Bradford County Asserts Constitutional Rights – Wyoming County Awaits Color Change

Bradford County sheriff C.J. Walters (top, left) read a proclamation marking National Police Week during the commissioners meeting held at the courthouse in Towanda on Thursday. Commissioners Doug McLinko (top, right) and Daryl Miller (above) offered notice that the county will not cover the cost of any cases brought to court that are not based on constitutional law.

By Rick Hiduk

(Exclusive to readers)

Bradford and Wyoming counties share a border and a historic river that flows gently past their respective seats of government. They are two of four counties in the Endless Mountains heritage and tourism regions. Rural in nature but also part of the same Marcellus shale gas play, it would seem as they were country cousins, even if not as close as siblings.

But, since May 1, the people in these Pennsylvania counties have never felt farther apart. That was the day that Gov. Tom Wolf laid out his plans for reopening the county from the COVID-19 shutdown by regions, rather than county-by-county, as he had directed their residents to stay home. On May 8, Bradford County began the tedious process of opening the doors of a set of businesses that had previously been deemed by the governor as “non-essential,” like non-grocery retail markets.

Meanwhile, Wyoming County businesses remained idle, as its citizens grew restless. On May 12, the Wyoming County Commissioners reported that they had decided not to usurp the governor’s guidelines after Wolf warned in a press conference on Monday that he would withhold funding from rogue counties and could have the licenses revoked of businesses that followed their county’s lead.

On Thursday morning, the second rally in two weeks was being staged on the courthouse lawn in Tunkhannock as the commissioners held their weekly work session above them on the second floor. Commissioner chair Rick Wilbur acknowledged the rally and reiterated the decision of the board to stay the course, despite the peaceful protesters’ wishes.

It puts us all between a rock and a hard place,” commissioner Tom Henry said of the governor’s threats to revoke licensing.

On Tuesday, Wilbur had said that, after consulting with their solicitor, they had determined that the governor’s guidelines were indeed law because he had passed them through the state’s Supreme Court. (Read it here: 

We do not have the authority,” Wilbur stated again on Thursday, noting that the commissioners had sent another email to Gov. Wolf for permission to open and ask as well how to get from yellow status to green.

Rep. Karen Boback, participating in the meeting by phone, said that she had been working with the county’s COVID-19 Task Force and was hopeful that Wyoming County might be moved to the yellow zone on Friday. “When we become yellow, we’ll be ready to move forward,” she stated.

An hour later, Bradford County commissioners Daryl Miller and Doug McLinko held their regular twice-monthly meeting, also online. While the tone of their conversation was decidedly more upbeat, they took a novel approach to the possibility that legal action might be taken against business owners still on the non-essential list who choose to open.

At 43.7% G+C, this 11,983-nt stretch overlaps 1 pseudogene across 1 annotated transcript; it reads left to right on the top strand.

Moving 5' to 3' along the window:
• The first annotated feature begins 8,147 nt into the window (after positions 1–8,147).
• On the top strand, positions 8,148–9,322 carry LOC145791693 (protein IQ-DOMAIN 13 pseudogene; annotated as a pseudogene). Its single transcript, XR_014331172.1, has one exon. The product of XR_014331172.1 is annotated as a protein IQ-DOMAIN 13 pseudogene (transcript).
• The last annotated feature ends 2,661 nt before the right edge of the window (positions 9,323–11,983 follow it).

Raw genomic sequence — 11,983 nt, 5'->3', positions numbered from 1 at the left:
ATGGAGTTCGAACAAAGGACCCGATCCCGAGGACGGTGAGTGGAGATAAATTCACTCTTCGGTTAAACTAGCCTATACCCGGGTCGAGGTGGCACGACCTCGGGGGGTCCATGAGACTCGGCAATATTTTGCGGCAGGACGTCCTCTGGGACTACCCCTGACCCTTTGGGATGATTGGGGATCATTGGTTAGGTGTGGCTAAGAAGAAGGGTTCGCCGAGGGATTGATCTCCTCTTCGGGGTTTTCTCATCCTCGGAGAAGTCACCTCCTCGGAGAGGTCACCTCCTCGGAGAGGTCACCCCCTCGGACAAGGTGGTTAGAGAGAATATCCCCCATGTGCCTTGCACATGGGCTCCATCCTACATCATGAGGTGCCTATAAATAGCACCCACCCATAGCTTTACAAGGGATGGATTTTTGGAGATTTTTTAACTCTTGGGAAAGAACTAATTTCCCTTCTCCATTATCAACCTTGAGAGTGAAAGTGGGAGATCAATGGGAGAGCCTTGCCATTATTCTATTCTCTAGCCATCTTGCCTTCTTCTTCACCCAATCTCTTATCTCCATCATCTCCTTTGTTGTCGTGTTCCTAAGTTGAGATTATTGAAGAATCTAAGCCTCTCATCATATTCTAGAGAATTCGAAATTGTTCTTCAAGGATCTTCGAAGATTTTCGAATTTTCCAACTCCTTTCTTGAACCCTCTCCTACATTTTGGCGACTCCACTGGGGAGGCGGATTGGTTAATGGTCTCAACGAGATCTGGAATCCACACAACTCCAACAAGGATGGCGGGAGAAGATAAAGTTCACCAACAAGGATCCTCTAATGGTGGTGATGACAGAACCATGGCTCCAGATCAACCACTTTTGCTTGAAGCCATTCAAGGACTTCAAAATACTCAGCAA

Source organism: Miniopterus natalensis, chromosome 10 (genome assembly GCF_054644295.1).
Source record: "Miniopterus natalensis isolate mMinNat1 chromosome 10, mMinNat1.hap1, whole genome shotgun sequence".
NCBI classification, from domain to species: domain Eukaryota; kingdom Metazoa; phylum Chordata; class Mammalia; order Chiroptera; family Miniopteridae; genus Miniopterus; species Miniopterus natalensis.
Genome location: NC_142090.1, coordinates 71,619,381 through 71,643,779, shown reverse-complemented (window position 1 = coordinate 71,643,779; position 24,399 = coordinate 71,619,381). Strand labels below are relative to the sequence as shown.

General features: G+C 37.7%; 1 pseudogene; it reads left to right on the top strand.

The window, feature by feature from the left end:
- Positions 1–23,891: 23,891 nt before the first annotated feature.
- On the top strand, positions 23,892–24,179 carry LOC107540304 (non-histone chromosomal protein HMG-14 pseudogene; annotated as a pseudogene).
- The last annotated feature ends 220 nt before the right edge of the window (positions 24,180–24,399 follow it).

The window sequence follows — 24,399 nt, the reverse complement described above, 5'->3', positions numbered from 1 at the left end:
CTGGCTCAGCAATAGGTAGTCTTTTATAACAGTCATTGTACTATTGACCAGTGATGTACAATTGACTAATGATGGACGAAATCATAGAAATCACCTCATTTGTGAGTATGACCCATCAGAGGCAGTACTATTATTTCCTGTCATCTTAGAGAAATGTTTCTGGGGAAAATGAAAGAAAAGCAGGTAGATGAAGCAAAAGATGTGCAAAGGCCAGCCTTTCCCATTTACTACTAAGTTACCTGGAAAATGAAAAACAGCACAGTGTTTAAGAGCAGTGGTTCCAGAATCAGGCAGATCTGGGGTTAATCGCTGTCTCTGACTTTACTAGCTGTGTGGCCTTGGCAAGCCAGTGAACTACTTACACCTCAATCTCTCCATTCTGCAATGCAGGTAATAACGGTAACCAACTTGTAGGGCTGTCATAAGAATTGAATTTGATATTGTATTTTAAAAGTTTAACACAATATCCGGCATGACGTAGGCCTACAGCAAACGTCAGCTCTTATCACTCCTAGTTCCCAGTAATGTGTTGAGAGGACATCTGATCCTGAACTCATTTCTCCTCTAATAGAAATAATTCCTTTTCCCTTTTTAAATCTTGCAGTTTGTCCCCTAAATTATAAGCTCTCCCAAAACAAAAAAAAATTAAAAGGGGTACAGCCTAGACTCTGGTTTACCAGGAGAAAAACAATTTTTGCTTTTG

Among numerous proclamations they read that had at least some relevance to the health crisis, their passage of Resolution 2020-08 – The Bill of Rights resolution – made it clear that Bradford County would not expend any of its own resources to prosecute “unconstitutional laws or mandates.”

Commissioner chair Miller stated several times that it seemed almost unfathomable to him that he should have to assert the county’s constitutional rights, but maintained that the commissioners were upholding the oaths they took upon coming into office to defend the constitution. “To have to read this – to have to restate the obvious – is unbelievable,” Miller remarked.

Miller suggested as well that they did not feel that it was their job to interpret the legality of the governor’s edicts concerning his response to the coronavirus. “We cannot determine the constitutionality of laws,” Miller stated. “We’re not a court to determine that.”

There is nothing constitutional. There have been no laws passed,” McLinko countered. “Our constitution is getting shredded. They are ripping our liberties away.”

McLinko’s jabs at Gov. Wolf were even more pointed. “Tyranny is when you fear your government, and we should never fear our government,” he stated. “We should never fear them coming into our businesses and shutting them down. This governor is out of bounds. Hopefully, we will get this resolved. So that we will never have to go through this again.”

In the work meeting in Wyoming County, commissioner Henry reported that he had been in Bradford County the previous day to speak at a Drug Treatment Court Graduation and was impressed with how businesses were handling their re-openings and of the high level of compliance among shoppers.

Everyone was so friendly and giving each other space,” Henry said of a stop at Shores Sisters in Wysox. “And everyone was wearing a mask.”

Henry expressed optimism again later on Thursday that the tide would turn in Wyoming County’s favor during the governor’s press conference scheduled for Friday. But, just two weeks ago, he and his fellow commissioners, as well as Wyoming County EMA director Gene Dziak had the same gut feeling, until about 20 minutes before the governor revealed his first color-coded map that placed Wyoming County in the red.

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